In 2015, store managers at BUCO, a hardware retailer with 46 locations across South Africa, had an intuitive feel for whether men or women were their most frequent customers, which locations had the most loyal customers, and from what suburbs the most valuable customers to a given store were coming. That all changed shortly after Judy Gounden, a group marketing executive at BUCO’s parent company, Iliad Africa Ltd., began using Market Edge, a commercial data service provided by Nedbank Group Ltd., South Africa’s fourth-largest bank by market value.
According to Gounden, Market Edge — which packages credit and debit card information with geolocation, demographic, and other transactional data — enabled new insights into customers’ behaviors that would have been difficult to identify without the new tool. These insights in turn have changed the way the company operates, says Gounden:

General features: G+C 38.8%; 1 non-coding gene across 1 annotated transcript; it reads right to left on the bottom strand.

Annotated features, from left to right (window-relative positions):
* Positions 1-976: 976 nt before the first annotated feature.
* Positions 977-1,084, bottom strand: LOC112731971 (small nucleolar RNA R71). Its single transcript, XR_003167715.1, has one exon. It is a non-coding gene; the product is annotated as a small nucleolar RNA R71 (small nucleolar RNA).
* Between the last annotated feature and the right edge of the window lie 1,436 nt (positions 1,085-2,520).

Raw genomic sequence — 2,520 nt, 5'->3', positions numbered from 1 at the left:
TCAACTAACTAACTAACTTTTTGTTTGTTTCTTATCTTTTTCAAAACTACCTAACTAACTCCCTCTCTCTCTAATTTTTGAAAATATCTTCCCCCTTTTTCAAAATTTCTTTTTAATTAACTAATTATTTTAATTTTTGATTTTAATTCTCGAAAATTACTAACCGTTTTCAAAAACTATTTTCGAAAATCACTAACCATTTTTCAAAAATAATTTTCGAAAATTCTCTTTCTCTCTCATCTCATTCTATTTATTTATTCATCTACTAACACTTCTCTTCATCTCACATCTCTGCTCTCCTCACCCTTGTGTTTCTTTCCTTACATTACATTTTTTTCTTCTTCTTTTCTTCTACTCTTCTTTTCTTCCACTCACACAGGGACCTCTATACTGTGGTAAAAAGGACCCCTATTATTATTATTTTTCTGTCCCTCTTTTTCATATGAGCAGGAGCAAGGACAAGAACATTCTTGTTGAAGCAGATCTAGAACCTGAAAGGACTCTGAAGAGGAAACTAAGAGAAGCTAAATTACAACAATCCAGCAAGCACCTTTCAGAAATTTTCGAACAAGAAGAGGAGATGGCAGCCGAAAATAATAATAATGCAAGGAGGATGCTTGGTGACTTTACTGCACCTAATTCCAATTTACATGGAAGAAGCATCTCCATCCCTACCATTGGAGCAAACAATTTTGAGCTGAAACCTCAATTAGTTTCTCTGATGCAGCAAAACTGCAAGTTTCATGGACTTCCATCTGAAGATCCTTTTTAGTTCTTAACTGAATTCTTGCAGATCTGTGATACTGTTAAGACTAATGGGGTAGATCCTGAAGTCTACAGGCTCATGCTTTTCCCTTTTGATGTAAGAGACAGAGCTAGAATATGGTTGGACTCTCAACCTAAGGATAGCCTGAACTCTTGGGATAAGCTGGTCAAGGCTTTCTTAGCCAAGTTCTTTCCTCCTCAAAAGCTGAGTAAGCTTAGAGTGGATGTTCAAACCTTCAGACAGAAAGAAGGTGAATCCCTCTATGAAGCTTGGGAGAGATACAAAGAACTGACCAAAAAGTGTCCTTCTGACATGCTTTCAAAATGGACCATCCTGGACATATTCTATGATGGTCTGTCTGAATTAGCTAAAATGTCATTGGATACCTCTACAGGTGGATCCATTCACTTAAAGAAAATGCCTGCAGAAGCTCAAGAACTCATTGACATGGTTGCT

We can now look at card transaction data and say, “On a Wednesday at 9:00 a.m., we had the most card transactions versus any other day in the week, and most of these people are 50 and 60 years old.” That’s our pensioner day. In some geographical regions, we’ve got very high loyalty, and in others, we get new customers constantly, so the tool helps us think about how we market in each region. What’s more, when I told a store manager who believed that most of his business was derived from local residents that, in fact, half of his business was coming from residents that lived in a town 10 kilometers away, his eyes went wide and he said, “How do you know that?” So we shared the data with him. At BUCO’s location in Nelspruit, which is on the Crocodile River in the northeast near Kruger National Park, we learned through the data that a large portion of our clientele was female, so we introduced a Saturday craft workshop featuring chalk paint. It’s the latest craze in do-it-yourself painting. The workshop was a huge hit; it just accelerated the craft area of that business.